Meanwhile, in the local market of the Rosario Stock Exchange, contractual soybeans closed with a rise of $ 5 to reach $ 29,225, thus continuing the upward trend of recent weeks.

Finally, the president of the Argentine Soybean Chain Association (Acsoja), Luis Zubizarreta, told Télam that the strong rise in soybeans “is an opportunity for Argentina but it is also a consequence of the dry climate and what is important to be able to To take advantage of prices is to have a good production and therefore that it rains “.

“We have to increase production by removing some disincentives that currently exist that do not allow us to take full advantage of this favorable situation, we have stagnant production 10 years ago, while Brazil had a significant increase in the same period,” added the business leader.

“It is time to increase production, add value and export more to generate more quality employment,” concluded Zubizarreta.

Congress finally certified Biden’s electoral victory

Latin America

01/07/2021

Republican Vice President Mike Pence certified the vote of 306 large voters in favor of the Democratic candidate, compared to 232 for Trump.

The United States Congress ratified Democrat Joe Biden as the winner of the presidential election, after violent protesters stormed the Capitol in an attempt to reverse the election result, undermine the country’s democracy and allow the outgoing Republican president, Donald Trump , still in the White House.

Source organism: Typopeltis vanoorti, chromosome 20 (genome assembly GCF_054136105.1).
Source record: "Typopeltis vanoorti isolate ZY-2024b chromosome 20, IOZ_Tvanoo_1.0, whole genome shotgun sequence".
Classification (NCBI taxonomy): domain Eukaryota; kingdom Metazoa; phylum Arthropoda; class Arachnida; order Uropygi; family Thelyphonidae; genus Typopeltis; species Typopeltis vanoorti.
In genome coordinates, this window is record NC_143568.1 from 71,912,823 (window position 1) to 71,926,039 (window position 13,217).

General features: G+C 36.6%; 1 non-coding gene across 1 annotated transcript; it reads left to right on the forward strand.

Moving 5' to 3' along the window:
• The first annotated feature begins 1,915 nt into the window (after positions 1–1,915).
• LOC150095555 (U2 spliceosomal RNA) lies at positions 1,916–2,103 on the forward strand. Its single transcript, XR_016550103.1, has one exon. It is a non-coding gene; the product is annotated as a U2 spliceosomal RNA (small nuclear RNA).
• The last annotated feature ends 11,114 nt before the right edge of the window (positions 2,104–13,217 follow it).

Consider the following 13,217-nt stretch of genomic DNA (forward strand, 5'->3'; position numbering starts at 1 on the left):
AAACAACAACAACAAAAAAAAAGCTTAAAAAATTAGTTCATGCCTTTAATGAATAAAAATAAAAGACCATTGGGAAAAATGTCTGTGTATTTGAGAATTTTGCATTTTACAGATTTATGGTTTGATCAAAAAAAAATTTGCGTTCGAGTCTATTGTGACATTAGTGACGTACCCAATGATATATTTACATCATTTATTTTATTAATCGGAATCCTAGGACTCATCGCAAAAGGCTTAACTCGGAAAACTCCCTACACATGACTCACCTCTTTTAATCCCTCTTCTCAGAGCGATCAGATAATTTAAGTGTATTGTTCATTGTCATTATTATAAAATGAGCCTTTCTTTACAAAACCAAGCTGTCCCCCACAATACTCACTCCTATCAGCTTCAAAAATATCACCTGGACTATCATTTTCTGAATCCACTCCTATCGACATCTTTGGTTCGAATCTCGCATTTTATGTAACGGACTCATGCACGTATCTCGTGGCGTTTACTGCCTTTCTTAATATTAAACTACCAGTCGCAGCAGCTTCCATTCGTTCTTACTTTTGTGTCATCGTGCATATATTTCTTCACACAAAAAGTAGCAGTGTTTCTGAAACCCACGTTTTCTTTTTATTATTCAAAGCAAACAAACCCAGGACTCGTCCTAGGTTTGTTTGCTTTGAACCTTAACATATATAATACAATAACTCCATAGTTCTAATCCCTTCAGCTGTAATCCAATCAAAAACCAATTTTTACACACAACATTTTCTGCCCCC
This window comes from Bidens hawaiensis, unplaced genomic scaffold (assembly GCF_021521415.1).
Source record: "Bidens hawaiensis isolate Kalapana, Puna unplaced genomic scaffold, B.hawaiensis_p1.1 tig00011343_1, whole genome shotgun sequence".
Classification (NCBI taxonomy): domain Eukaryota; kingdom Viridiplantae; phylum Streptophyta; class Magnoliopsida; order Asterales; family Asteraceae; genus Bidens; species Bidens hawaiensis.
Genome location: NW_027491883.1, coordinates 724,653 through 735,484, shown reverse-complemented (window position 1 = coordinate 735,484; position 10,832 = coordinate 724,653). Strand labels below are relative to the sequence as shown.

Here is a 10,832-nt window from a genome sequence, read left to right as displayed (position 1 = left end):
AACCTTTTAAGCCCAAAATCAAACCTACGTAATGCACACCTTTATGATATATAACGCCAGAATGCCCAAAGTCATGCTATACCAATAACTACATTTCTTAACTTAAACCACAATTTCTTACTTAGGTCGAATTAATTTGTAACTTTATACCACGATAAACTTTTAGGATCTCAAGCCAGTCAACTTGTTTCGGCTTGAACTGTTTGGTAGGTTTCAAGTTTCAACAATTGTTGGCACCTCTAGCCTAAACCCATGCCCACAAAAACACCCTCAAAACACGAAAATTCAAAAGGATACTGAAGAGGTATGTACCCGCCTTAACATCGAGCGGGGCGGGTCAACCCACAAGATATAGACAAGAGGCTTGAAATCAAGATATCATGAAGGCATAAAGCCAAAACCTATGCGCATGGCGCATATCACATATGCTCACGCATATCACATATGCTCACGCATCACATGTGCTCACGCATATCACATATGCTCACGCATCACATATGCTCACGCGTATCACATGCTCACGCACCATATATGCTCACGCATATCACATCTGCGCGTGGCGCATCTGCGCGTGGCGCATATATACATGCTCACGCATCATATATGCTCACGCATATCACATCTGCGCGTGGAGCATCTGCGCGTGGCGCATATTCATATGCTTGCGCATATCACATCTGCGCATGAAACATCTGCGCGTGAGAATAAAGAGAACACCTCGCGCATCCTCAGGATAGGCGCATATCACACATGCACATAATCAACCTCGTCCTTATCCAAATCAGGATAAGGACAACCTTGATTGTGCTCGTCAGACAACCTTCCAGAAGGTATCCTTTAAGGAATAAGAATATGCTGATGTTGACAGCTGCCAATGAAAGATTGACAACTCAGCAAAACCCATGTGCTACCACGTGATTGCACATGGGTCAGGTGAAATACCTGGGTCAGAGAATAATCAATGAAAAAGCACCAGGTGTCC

With the country still shaken by the riots, which left four dead, Republican Vice President Mike Pence certified the vote of 306 voters in favor of the Democratic candidate, compared to 232 for Trump.

After the chaos sown on Wednesday by the supporters of the outgoing president for hours until they were evicted by the police, the legislators decided to continue on Wednesday night with the process of validating the elections, in a sample for the country and the world of their commitment with the will of the voters and a peaceful transfer of power.
The process was carried out with the nation on alert and the city of Washington under an unusual curfew decreed after the riots, which left four dead.

Trump, who has refused to accept his defeat, said in a statement immediately after the vote that there will be an orderly transition on the day of Biden’s inauguration, January 20,

“Although I strongly disagree with the outcome of this election. and the facts support me, there will be a transition in order on January 20, “he said in a statement, the AFP news agency reported.

“This represents the end of one of the best first presidential terms and it is just the beginning of our fight to restore America to its greatness,” he added.